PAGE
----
Always the top brands will be the most popular PLC and over many years it is my opinion that this is because of their marketing strategy, history, reputation and worldwide acceptance more than any other reasons. This does not mean they are better or worse in any way, just means they are more accepted world wide and more people are experienced with their software. Thus there is some security for the owner in respect to programmer support or future resources etc (people come, people go) and a basis on which management may dictate what hardware is used. There is also the consideration on the capital outlay for programming software which can be very expensive.
Choice most often depends on your application and infrastructure. Example: if an entire factory or whatever was “x-brand” and communicating with each other through “y-protocol”, it may be wise to keep to the same-same. Other brands PLC may talk same protocol but then you need to think about software and the experience of your programmer resources, spares etc.
The alternative may be a more task or machine specific PLC that can communicate the same protocol but at the cost of the programmer not knowing the device or software, or the costs of additional software and also there may be less skilled programmers in this hardware choice constricting the owners future options in using this alternative.
Experienced programmers fall into two basic categories. Just like Joe-Builder who has had 25yrs experience – now Joe, was that 25years experience doing different things or was that 1years experience 25 times? I have encountered this so often, fantastic CV but doesn’t know anything because has been in same job, day in day out, year after year. Very good at THAT job mind you but no real (other) world experience. PLC programmers are often the same, know x-plc (or software language) inside out but nothing else.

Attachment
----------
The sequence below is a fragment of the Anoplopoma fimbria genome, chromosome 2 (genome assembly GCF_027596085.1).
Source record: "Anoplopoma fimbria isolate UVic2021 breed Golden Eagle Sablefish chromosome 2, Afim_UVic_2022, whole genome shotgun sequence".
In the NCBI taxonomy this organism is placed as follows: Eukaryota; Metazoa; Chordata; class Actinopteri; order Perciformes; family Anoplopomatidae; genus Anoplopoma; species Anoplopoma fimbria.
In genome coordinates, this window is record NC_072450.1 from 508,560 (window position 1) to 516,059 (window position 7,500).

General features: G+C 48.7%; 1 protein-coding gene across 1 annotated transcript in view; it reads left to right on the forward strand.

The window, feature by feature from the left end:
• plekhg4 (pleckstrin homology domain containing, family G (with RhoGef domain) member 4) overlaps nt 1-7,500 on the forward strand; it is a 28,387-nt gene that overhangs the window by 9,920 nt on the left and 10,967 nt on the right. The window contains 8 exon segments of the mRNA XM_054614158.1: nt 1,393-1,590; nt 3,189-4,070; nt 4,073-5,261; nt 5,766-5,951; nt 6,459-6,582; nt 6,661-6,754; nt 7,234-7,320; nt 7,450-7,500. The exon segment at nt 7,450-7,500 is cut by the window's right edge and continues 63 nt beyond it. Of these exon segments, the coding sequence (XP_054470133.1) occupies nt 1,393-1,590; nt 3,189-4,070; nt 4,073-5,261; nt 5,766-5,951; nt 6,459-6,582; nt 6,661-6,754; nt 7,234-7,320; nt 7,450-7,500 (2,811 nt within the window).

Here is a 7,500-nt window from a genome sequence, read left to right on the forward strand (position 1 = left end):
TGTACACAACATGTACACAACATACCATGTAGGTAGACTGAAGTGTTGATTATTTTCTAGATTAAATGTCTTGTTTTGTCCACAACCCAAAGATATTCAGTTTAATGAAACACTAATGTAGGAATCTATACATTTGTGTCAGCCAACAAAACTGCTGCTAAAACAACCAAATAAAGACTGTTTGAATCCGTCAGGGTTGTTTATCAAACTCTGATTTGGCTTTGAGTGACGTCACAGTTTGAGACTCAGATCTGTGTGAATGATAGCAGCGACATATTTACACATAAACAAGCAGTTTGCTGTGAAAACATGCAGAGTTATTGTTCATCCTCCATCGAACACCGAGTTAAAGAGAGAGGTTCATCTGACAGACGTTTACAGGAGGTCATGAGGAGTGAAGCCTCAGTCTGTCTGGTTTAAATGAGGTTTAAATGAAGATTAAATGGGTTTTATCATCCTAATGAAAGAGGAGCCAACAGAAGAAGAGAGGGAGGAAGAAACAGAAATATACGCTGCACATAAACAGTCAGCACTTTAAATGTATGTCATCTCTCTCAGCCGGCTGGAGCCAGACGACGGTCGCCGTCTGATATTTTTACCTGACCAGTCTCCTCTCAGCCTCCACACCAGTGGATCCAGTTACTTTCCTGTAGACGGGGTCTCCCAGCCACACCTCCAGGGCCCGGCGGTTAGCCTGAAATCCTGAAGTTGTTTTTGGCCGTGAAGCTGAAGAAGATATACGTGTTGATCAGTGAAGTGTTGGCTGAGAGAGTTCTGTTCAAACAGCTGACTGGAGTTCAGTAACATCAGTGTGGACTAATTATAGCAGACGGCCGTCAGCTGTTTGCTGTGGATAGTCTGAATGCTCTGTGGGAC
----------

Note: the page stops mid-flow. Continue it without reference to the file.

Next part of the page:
Just my opinion but a good programmer is someone skilled in ladder logic, functions / function blocks, structured text, CRC etc and knows when to use it. Someone also familiar with the hardware and its associated costs. Someone who knows how the hardware device scans and can makes efficient use of its resources through the above mentioned skills. Someone also who is mind-full of who will maintain / modify and what can be modified and what should not… etc. Bit of a mouth full I know, but such a person can then make choices of hardware based on the end result required and not be constrained in his/her thinking based on what already exists or what they themselves know or what they or their management consider to be the current reality.
So, a long story to ask another question. Are you really asking which is the most popular brand PLC because a quick google search using the a brand name would tell you that in seconds based on the number of millions of pages available for THAT brand or are you asking which PLC should you choose?
As further comment…
Today I would go task specific by choice. If you want ultra speed, complex math or fast analogue and. or heavy processing etc… then you are looking at a soft logic PLC that will talk the same protocol as the other PLC’s in the factory. If the task is simple logic and minimal analogue and does not require ultra fast scan times (i.e. 10ms+ is acceptable) then many top brands offer a range that will do this.
There are many things you can do in ladder logic that will satisfy a situation admirably. There are lots of things you can do in structured text that is impossible / impractical to do in ladder logic. All soft-logic PLC’s I have experienced are totally useless at complex ladder logic. This is WHY I choose by what the task requires as opposed to choosing because of what constrains my current reality thinking or comfort zone.
The end result is a functional task, machine or project that is maintainable – not what a particular